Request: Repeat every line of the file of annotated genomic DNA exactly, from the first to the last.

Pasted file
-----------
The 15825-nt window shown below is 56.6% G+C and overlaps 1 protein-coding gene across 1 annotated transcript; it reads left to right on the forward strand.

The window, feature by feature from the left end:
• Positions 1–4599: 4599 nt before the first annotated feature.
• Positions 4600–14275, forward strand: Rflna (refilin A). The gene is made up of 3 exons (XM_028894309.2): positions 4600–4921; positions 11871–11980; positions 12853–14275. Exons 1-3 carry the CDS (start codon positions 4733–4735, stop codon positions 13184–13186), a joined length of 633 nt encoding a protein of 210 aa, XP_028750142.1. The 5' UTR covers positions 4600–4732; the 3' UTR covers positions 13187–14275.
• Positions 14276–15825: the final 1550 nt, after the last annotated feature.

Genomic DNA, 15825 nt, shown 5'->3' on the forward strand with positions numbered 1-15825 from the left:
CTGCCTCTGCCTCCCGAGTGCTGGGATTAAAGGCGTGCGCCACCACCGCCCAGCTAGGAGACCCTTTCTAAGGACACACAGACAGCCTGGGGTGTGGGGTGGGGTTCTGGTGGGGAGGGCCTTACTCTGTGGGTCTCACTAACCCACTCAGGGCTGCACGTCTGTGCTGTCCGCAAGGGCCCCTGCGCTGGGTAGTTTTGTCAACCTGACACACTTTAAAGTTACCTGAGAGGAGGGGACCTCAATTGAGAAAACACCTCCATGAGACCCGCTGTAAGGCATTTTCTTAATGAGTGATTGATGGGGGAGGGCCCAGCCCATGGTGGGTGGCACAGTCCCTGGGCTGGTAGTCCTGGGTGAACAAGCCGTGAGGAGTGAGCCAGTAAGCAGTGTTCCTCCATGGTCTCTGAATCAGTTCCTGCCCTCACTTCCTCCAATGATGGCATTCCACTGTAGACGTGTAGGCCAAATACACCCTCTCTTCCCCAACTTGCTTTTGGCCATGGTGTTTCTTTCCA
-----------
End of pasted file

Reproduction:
The 15825-nt window shown below is 56.6% G+C and overlaps 1 protein-coding gene across 1 annotated transcript; it reads left to right on the forward strand.

The window, feature by feature from the left end:
• Positions 1–4599: 4599 nt before the first annotated feature.
• Positions 4600–14275, forward strand: Rflna (refilin A). The gene is made up of 3 exons (XM_028894309.2): positions 4600–4921; positions 11871–11980; positions 12853–14275. Exons 1-3 carry the CDS (start codon positions 4733–4735, stop codon positions 13184–13186), a joined length of 633 nt encoding a protein of 210 aa, XP_028750142.1. The 5' UTR covers positions 4600–4732; the 3' UTR covers positions 13187–14275.
• Positions 14276–15825: the final 1550 nt, after the last annotated feature.

Genomic DNA, 15825 nt, shown 5'->3' on the forward strand with positions numbered 1-15825 from the left:
CTGCCTCTGCCTCCCGAGTGCTGGGATTAAAGGCGTGCGCCACCACCGCCCAGCTAGGAGACCCTTTCTAAGGACACACAGACAGCCTGGGGTGTGGGGTGGGGTTCTGGTGGGGAGGGCCTTACTCTGTGGGTCTCACTAACCCACTCAGGGCTGCACGTCTGTGCTGTCCGCAAGGGCCCCTGCGCTGGGTAGTTTTGTCAACCTGACACACTTTAAAGTTACCTGAGAGGAGGGGACCTCAATTGAGAAAACACCTCCATGAGACCCGCTGTAAGGCATTTTCTTAATGAGTGATTGATGGGGGAGGGCCCAGCCCATGGTGGGTGGCACAGTCCCTGGGCTGGTAGTCCTGGGTGAACAAGCCGTGAGGAGTGAGCCAGTAAGCAGTGTTCCTCCATGGTCTCTGAATCAGTTCCTGCCCTCACTTCCTCCAATGATGGCATTCCACTGTAGACGTGTAGGCCAAATACACCCTCTCTTCCCCAACTTGCTTTTGGCCATGGTGTTTCTTTCCA